The New Brunswick whitetail deer herd has declined more than 70 per cent since the mid-1980s, according to population estimates obtained by CBC News.
The figures received through a Right to Information request show the deer herd was estimated to be about 270,532 animals in 1985.
The latest estimate of the province's deer population, taken in 2014, indicates there are approximately 74,338 animals remaining.
The department cites heavy snowfall amounts and coyotes as factors in the decline.
"We know that winters are very, very influential on deer numbers," said Joe Kennedy, the deer biologist for the Department of Natural Resources.
"For example in 2008 and 2009, we had two back-to-back severe winters just like we had in 2014 and 2015 and then in 2010 we had seen a reduction on the deer harvest below 5,000. Following that we had mild or average winters and the population had rebounded."
Kennedy was referring to a rebound of about 15,000 deer since 2010.
CBC News gathered snowfall amounts from Environment Canada, from 11 areas in New Brunswick.
Snowfall amounts in Saint John, Bathurst, Fredericton, Moncton, Edmundston, Gagetown, Saint-Leonard, Doaktown, Charlo, Shippagan and Rexton were recorded from 1970 to present.
In some cases data at specific weather stations was not available, so data from alternate stations, located less than 20 kilometres away, was used.
Overall, the data did not show a trend of increasing snowfall amounts.
Kennedy said the impact to deer population is not snow alone.
"The inclusion of coyotes in the mid-80s is the most significant factor," said Kennedy.
"This new significant predator entered the province in the 80s but really peaked out in the late 80s. We knew that the coyotes were taking far more deer throughout the winter than ever before."
The human factor
When asked what role forestry practices played in the decline of whitetail deer, Kennedy initially refused to comment.
"I'm not getting into that," he said.
Kennedy, speaking to the department's communication officer, Marc Belliveau, said, "he's trying to get into the habitat questions here"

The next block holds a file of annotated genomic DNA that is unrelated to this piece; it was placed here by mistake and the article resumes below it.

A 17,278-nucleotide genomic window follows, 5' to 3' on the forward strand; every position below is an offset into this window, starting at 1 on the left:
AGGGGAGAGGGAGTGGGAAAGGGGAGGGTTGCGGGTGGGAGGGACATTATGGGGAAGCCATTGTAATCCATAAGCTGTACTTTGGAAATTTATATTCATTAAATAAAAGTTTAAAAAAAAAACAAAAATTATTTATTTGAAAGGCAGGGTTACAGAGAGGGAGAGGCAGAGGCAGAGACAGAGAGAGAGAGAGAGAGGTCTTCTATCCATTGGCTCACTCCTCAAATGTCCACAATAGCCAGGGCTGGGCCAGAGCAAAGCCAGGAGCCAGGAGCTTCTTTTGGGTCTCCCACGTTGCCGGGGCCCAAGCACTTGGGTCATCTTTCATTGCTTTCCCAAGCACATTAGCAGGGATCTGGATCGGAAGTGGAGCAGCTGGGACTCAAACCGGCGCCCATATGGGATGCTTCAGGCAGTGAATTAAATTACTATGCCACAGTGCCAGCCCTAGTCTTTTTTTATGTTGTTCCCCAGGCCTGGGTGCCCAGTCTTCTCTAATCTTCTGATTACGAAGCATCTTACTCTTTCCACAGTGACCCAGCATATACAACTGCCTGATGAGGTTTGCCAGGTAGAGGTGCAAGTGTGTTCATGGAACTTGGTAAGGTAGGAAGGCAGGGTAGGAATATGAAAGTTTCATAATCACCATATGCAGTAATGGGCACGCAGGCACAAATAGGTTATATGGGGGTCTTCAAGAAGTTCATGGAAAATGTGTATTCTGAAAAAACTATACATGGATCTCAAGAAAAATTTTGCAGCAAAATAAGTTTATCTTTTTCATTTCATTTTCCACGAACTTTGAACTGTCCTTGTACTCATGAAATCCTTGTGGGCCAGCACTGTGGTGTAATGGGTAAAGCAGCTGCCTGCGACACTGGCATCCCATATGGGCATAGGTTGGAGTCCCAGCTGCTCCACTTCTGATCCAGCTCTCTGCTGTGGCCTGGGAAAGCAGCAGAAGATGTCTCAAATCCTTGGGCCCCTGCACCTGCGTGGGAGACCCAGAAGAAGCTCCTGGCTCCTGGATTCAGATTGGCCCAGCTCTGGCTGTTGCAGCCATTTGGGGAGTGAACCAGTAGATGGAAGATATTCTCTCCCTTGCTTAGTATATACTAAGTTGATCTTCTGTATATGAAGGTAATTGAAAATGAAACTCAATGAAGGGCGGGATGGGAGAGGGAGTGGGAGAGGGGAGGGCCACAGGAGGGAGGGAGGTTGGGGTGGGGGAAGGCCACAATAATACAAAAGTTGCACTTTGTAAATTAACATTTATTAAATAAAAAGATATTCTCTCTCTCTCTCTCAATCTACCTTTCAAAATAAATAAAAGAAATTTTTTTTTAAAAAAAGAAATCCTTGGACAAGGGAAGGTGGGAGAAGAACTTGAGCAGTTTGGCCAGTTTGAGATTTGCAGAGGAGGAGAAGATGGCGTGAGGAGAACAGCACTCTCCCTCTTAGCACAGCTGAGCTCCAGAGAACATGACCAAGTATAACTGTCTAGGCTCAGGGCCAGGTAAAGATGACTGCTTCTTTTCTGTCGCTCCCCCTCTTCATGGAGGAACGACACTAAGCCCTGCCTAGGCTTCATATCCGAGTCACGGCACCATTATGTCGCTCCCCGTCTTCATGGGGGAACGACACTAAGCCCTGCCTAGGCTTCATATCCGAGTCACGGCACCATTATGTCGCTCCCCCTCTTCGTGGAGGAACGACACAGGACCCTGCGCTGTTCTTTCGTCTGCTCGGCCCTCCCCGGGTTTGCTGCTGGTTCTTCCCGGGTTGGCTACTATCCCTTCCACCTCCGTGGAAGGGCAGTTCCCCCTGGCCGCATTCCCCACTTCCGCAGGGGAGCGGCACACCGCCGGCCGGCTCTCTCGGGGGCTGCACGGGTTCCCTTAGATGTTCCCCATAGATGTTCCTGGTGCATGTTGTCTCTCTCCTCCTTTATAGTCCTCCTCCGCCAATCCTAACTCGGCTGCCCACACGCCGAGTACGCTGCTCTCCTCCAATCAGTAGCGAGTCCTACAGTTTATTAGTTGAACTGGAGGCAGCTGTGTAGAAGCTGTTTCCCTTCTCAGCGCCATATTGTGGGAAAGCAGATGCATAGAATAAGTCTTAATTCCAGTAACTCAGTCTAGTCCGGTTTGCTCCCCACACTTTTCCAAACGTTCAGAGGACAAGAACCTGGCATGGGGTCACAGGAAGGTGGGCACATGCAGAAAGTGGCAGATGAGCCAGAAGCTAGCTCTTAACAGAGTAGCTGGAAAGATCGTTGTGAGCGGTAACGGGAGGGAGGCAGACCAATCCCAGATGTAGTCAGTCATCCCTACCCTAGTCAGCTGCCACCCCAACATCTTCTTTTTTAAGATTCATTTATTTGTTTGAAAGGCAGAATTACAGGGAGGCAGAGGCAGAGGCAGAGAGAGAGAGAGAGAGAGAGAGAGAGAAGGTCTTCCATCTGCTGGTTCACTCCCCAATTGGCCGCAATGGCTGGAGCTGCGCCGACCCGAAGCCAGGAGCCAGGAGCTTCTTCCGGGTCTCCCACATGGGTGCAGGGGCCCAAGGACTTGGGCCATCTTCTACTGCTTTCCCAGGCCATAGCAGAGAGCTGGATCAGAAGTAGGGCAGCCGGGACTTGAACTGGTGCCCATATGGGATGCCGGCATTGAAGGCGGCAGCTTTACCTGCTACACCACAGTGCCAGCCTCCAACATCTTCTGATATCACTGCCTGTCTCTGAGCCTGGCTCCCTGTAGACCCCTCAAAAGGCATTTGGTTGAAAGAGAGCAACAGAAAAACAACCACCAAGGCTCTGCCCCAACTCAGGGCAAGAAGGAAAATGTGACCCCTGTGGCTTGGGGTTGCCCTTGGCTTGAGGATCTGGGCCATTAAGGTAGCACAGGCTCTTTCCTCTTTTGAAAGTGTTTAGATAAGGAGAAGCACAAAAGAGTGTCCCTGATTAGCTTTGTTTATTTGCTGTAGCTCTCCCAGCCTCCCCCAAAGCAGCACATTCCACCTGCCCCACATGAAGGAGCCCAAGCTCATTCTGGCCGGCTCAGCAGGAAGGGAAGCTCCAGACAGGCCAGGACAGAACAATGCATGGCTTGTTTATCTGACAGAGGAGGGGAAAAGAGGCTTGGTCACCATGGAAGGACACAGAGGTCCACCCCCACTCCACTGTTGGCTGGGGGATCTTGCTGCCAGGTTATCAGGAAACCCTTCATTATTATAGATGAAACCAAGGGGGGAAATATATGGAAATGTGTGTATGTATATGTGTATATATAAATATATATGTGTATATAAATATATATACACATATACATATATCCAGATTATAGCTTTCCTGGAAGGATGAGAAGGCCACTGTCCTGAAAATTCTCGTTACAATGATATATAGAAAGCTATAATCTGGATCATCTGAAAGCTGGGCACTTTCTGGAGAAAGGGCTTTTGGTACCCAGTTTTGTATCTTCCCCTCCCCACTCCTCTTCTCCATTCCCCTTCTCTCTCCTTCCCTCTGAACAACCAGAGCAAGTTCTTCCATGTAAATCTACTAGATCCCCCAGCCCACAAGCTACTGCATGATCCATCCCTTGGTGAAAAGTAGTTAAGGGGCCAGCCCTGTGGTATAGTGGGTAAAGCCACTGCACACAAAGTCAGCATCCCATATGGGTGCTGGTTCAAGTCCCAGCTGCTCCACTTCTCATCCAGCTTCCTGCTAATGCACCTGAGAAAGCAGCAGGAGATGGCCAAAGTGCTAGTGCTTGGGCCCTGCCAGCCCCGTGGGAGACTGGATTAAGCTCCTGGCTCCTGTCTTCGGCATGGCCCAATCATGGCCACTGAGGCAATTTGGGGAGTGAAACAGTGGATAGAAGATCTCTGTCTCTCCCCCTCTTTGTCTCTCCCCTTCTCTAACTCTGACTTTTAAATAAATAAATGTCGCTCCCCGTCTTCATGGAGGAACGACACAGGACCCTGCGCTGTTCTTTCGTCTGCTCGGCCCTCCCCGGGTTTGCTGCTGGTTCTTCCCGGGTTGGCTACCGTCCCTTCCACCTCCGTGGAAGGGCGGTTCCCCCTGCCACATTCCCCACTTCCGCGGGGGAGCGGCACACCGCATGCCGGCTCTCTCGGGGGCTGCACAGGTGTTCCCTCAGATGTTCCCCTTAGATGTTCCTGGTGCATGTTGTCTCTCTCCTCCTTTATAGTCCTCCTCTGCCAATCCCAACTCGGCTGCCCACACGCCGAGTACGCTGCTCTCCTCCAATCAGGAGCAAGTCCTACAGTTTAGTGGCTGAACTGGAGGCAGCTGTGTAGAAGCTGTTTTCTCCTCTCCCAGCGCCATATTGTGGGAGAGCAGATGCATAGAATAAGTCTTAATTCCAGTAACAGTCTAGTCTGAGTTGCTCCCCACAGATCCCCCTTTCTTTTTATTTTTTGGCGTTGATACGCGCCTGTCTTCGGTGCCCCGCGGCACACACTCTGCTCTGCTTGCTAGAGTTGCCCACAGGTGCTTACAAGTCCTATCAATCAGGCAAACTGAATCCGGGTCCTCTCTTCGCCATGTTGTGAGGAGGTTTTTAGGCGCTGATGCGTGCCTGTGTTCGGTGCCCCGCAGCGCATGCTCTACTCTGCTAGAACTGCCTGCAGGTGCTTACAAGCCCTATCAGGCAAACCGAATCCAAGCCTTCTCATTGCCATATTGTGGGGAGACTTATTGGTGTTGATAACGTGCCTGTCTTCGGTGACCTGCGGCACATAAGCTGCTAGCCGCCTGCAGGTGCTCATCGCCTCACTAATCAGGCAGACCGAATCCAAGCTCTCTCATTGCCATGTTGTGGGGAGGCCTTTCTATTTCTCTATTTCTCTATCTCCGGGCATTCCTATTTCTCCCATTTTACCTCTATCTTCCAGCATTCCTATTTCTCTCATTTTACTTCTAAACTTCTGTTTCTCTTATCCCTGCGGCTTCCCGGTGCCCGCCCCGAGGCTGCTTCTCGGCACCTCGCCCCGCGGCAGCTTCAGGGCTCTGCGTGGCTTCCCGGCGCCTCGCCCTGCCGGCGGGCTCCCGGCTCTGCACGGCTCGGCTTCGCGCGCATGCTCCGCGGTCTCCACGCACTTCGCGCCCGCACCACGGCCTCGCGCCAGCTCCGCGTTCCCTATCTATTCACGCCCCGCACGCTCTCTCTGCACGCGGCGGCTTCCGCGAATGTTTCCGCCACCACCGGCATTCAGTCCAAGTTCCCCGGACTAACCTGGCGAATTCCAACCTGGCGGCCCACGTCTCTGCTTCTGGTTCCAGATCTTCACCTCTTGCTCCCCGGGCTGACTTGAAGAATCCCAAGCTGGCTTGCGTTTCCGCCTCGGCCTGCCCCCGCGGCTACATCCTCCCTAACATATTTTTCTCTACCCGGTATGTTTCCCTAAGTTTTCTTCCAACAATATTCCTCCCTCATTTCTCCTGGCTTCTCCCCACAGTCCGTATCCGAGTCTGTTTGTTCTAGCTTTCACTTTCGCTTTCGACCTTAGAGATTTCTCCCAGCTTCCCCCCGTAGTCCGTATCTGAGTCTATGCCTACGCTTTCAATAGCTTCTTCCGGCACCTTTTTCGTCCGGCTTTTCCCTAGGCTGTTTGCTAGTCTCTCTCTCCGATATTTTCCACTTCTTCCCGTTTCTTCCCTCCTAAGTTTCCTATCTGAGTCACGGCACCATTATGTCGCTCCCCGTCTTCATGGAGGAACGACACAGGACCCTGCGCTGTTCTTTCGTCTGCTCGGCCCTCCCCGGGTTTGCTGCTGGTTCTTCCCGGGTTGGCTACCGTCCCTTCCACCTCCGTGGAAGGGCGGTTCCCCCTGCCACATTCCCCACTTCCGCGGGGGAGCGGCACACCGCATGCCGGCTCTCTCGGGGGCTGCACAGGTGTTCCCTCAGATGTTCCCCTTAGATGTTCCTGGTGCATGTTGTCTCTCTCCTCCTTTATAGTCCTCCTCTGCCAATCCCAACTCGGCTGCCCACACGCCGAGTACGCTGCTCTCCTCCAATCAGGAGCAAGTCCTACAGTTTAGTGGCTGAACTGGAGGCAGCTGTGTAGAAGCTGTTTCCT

Belliveau responded he thought the question was fair given the interview subject matter.
Kennedy then agreed to comment, stating there are designated deer wintering areas across the province that all forestry companies must protect.
"There is no forestry operations in those deer wintering areas unless it benefits the long term habitat supply," said Kennedy.
Rod Cumberland, New Brunswick's former deer biologist, now works as an instructor at the Maritime College of Forestry Technology.
He said he believes human impacts on habitat are central to the decline.
"Harsh winters and coyotes do control deer populations a lot, from one year to the next," said Cumberland.
Cumberland said those factors cause the short-term fluctuations in deer numbers.
"The long-term trends, the ones you see in the '80s from where we are now, that's a long-term trend. That has to be caused by habitat," said Cumberland.
"To bring your population from a high of where it was from about 200,000 deer to the low of where it is now, there is something out there working other than coyotes and winter."
Cumberland said he blames forestry practices such as herbicide spraying for removing the food source and impacting the population.
"We've been doing it for 30 years and I think that has changed how much food is available out there," said Cumberland.
"Let's not pretend that it doesn't have a huge impact on the wildlife that use it."
The low whitetail population recorded in the early 1970s is attributed by the department to unregulated hunting practices and predates mandatory deer registration, as well as the practice of limiting hunters to taking a single deer during the annual harvest.